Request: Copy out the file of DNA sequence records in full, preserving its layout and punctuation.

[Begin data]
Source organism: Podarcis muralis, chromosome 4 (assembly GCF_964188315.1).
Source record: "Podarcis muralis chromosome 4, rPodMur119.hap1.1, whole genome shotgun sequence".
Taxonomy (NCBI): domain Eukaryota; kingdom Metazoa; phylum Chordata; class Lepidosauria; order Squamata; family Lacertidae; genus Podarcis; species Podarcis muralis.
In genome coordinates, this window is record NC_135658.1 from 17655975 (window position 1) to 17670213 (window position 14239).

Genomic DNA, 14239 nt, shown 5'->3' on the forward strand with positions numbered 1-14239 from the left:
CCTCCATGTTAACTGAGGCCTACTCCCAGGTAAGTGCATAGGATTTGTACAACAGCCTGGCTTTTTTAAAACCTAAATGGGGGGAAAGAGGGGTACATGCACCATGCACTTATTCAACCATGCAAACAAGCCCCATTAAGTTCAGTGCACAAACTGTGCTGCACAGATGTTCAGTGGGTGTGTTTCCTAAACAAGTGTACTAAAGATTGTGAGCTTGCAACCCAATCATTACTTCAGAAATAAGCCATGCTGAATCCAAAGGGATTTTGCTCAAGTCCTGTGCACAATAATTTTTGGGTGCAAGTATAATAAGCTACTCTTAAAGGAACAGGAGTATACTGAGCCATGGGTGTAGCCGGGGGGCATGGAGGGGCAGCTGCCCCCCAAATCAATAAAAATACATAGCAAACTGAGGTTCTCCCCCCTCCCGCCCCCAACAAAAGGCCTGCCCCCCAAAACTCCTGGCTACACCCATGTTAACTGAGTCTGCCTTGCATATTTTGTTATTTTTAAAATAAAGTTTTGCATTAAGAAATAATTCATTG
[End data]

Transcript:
Source organism: Podarcis muralis, chromosome 4 (assembly GCF_964188315.1).
Source record: "Podarcis muralis chromosome 4, rPodMur119.hap1.1, whole genome shotgun sequence".
Taxonomy (NCBI): domain Eukaryota; kingdom Metazoa; phylum Chordata; class Lepidosauria; order Squamata; family Lacertidae; genus Podarcis; species Podarcis muralis.
In genome coordinates, this window is record NC_135658.1 from 17655975 (window position 1) to 17670213 (window position 14239).

Genomic DNA, 14239 nt, shown 5'->3' on the forward strand with positions numbered 1-14239 from the left:
CCTCCATGTTAACTGAGGCCTACTCCCAGGTAAGTGCATAGGATTTGTACAACAGCCTGGCTTTTTTAAAACCTAAATGGGGGGAAAGAGGGGTACATGCACCATGCACTTATTCAACCATGCAAACAAGCCCCATTAAGTTCAGTGCACAAACTGTGCTGCACAGATGTTCAGTGGGTGTGTTTCCTAAACAAGTGTACTAAAGATTGTGAGCTTGCAACCCAATCATTACTTCAGAAATAAGCCATGCTGAATCCAAAGGGATTTTGCTCAAGTCCTGTGCACAATAATTTTTGGGTGCAAGTATAATAAGCTACTCTTAAAGGAACAGGAGTATACTGAGCCATGGGTGTAGCCGGGGGGCATGGAGGGGCAGCTGCCCCCCAAATCAATAAAAATACATAGCAAACTGAGGTTCTCCCCCCTCCCGCCCCCAACAAAAGGCCTGCCCCCCAAAACTCCTGGCTACACCCATGTTAACTGAGTCTGCCTTGCATATTTTGTTATTTTTAAAATAAAGTTTTGCATTAAGAAATAATTCATTG